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The University of Southampton
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CHEM1036 Fundamentals of Inorganic Chemistry II

Module Overview

Aims and Objectives

Learning Outcomes

Learning Outcomes

Having successfully completed this module you will be able to:

  • Describe the physical basis, the limitations and the information available from NMR spectroscopy as a structural method.
  • Present the results of a practical investigation in a concise manner.
  • Qualitatively predict and/or interpret the NMR spectra of simple molecular species.
  • Qualitatively discuss simple trends in the physical properties of transition metals and their formation of coordination complexes with ligands.
  • Describe bonding models that can be applied to a consideration of the properties of transition metal compounds.
  • Recognise fundamental variables and general trends across the periodic table and predict molecular geometries and structures, recognising the importance of inert-pair effect, coordination geometries, oxidation state, electronegativity, ionisation energy, VSEPR, etc..
  • Identify the structures and properties of some important Groups 13-18 elements and their compounds with a view to gaining a better understanding of broad diversity in their chemical properties, their importance in the natural environment and their role in the development of bonding theories.
  • Evaluate the risks associated with an experiment and understand how to mitigate against those risks.
  • Set up glassware and apparatus to conduct experiments in Inorganic Chemistry.
  • Interpret data from a range of physical techniques to characterise inorganic componds.

Syllabus

• Topic 1 – Nuclear Magnetic Resonance Spectroscopy • Basis of Nuclear Magnetic Resonance (NMR) Spectroscopy • Chemical shift, chemical shielding, coupling, decoupling and isotopomers • Application to general molecular species including main group and transition metal examples • Emphasis placed on and spectral prediction from structure and structural elucidation from spectra • Topic 2 - Transition Metal Chemistry • Properties of the d-block elements, ligands, dn configurations, oxidation states and trends • Electrode potentials, Latimer and Frost diagrams • Coordination geometries, isomerism in coordination complexes • Ligand classifications and bonding interactions • Crystal Field Theory; common crystal field splittings (octahedral, tetrahedral and square-planar) • High and low spin cases, Crystal Field Stabilisation Energy (CFSE), and its structural and thermodynamic consequences • The spectrochemical series, and other factors affecting the crystal field splitting parameter, Δ • The Jahn-Teller effect • Colour, electronic spectroscopy (d¹) and selection rules • Magnetism and determination of number of unpaired electrons • Complex stability and the chelate effect • Topic 3 - Main Group Chemistry • Periodicity – variations in electronegativity, oxidation state, metallic character, atomic size and ionisation energy within the periodic table • Comparative main group chemistry • Trends in the chemistry of the elements of Groups 13, 14, 15; bond character and strengths; acid-base chemistry, Brønsted-Lowry systems, Lewis systems and donor-acceptor compounds • Trends in the chemistry of the elements of Groups 16, 17 and 18; investigation of their natural occurrence, halides, hydrides, oxides, oxoacids and interhalogen chemistry • Completion of four practical experiments and associated reports covering a range of topics and skills in inorganic chemistry including the application of a variety of advanced techniques and methodologies (including spectroscopy) to the synthesis and analysis of molecules and materials; the ability to understand and communicate the experimental methods and outcomes; understanding the importance of experimental safety and time management.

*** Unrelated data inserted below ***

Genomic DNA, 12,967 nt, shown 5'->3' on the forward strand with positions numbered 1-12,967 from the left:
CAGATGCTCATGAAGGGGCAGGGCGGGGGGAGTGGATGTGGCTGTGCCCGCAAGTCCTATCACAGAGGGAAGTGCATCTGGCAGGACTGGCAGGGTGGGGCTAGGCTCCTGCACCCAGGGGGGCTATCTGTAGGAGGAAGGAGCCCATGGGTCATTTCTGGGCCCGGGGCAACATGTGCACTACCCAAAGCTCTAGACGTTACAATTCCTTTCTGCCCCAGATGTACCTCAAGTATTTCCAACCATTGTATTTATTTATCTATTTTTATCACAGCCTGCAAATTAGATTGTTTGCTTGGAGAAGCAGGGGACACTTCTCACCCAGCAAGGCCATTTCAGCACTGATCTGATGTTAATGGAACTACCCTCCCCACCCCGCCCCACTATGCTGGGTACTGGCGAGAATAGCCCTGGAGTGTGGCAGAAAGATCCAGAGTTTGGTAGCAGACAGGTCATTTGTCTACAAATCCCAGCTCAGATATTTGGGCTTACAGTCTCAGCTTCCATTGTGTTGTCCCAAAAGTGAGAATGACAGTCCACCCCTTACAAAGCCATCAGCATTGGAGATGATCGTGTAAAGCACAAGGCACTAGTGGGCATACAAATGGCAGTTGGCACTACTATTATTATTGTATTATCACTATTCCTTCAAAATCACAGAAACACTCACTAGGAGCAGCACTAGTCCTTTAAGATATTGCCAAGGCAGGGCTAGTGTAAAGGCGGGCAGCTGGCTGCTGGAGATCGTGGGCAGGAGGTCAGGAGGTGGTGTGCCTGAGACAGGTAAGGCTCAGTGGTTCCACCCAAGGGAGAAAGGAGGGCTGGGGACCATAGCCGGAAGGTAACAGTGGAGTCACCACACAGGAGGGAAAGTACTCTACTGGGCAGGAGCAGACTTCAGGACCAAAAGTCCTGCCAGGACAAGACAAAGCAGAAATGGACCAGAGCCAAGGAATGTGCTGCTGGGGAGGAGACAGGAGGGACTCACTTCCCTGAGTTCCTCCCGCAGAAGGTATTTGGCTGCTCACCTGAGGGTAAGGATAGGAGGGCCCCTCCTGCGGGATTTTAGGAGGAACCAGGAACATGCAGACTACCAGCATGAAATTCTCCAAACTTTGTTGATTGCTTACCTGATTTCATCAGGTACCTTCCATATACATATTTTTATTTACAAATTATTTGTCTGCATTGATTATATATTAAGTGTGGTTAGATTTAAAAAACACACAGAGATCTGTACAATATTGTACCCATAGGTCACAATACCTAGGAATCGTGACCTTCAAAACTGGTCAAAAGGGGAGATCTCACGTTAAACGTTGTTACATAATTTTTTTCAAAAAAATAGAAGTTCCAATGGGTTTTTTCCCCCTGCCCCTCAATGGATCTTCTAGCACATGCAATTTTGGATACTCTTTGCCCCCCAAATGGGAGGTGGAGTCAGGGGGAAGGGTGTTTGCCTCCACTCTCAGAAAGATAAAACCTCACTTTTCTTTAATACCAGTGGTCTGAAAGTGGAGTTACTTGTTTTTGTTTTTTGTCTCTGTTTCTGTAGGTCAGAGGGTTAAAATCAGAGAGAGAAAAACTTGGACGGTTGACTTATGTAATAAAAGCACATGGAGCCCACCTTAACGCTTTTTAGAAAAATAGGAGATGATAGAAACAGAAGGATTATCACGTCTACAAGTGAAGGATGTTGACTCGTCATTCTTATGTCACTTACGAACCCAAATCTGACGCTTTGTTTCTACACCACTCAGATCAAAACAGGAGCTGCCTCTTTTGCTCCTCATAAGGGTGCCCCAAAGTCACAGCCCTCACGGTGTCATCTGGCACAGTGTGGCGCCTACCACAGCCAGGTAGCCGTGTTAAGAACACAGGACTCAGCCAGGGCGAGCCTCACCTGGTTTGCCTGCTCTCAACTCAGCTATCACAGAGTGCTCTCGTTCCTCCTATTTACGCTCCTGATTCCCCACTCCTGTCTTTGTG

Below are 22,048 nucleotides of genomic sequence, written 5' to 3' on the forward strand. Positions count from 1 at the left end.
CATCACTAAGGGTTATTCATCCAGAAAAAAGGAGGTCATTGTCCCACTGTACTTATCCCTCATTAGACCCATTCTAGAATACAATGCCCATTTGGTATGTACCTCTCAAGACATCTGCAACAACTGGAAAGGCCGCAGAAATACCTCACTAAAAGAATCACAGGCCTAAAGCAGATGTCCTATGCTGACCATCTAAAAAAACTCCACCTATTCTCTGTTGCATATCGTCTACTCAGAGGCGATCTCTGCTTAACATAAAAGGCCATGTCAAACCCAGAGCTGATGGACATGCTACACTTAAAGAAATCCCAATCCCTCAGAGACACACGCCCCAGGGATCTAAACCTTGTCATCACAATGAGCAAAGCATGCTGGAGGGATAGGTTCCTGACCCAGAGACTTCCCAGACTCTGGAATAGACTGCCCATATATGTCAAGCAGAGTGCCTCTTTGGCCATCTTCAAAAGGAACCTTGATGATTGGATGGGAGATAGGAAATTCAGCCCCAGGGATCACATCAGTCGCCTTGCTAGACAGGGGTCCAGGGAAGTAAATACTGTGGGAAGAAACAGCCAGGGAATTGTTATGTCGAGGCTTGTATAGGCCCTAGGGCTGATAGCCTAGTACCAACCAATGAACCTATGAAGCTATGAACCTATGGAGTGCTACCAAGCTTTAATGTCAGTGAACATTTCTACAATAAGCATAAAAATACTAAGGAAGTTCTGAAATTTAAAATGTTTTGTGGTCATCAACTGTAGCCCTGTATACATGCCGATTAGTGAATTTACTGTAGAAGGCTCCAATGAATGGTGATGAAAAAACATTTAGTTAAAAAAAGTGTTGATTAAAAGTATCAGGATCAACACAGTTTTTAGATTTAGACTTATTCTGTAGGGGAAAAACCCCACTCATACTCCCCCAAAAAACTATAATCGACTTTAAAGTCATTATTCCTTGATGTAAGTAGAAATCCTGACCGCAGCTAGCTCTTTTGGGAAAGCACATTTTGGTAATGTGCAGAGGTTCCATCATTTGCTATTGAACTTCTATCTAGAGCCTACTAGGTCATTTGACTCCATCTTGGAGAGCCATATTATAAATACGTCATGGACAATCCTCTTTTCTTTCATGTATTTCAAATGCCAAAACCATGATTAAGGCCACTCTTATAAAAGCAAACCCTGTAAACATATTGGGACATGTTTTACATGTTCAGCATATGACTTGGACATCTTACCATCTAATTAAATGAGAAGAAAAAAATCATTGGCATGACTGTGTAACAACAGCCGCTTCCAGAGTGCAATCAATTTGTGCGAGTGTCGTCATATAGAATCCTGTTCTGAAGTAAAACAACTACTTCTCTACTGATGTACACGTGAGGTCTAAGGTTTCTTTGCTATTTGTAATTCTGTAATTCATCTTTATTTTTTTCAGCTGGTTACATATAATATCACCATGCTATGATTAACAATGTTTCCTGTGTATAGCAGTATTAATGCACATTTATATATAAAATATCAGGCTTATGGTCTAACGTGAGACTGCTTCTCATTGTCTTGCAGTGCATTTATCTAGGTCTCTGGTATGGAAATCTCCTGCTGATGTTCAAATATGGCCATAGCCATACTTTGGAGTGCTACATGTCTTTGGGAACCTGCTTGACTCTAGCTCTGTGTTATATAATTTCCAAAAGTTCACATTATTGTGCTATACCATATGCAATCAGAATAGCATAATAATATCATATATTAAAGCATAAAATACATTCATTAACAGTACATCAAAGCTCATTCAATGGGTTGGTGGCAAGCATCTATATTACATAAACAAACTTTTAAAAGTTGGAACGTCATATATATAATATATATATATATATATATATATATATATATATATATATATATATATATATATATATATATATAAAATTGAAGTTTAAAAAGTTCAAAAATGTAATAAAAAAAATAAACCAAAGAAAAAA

Learning and Teaching

Teaching and learning methods

Lectures, problem-solving Seminars with group working and tutor support Practical chemistry: Prelaboratory e-learning; pre-lab skills lectures/ Seminars; practical sessions, supporting demonstrations, group and one-to-one tuition

TypeHours
Practical24
Revision10
Preparation for scheduled sessions48
Follow-up work24
Lecture24
Tutorial5
Wider reading or practice15
Total study time150

Resources & Reading list

James Keeler and Peter Wothers (2008). Chemical Stucture and Reactivity. 

C. E. Housecroft and A. G. Sharpe (2012). Inorganic Chemistry. 

Andrew Burrows, John Holman, Andrew Parsons, Gwen Pilling, and Gareth Price (2013). Chemistry3: Introducing inorganic, organic, and physical chemistry. 

J S Ogden. Introduction to Molecular Symmetry. 

M J Winter. Chemical Bonding. 

D M P Mingos (1995). Essentials of Inorganic Chemistry 1. 

W G Richards and P R Scott. Energy Levels in Atoms and Molecules. 

Assessment

Assessment Strategy

All absences from practical sessions must be validated. Unexcused absences will result in failure of the module. Repeat year externally: allowed if practical component passed. The practical marks are retained, the theory assessment is exam only. Repeat year internally: note that practical may be reassessed by resubmission of reports or repeated.

Formative

Tutorial

Summative

MethodPercentage contribution
Assessed Tutorials 10%
Examination  (2 hours) 65%
Lab proficiency %
Practical write-ups 25%

Referral

MethodPercentage contribution
Examination  (2 hours) 100%
Lab proficiency %

Repeat Information

Repeat type: Internal & External

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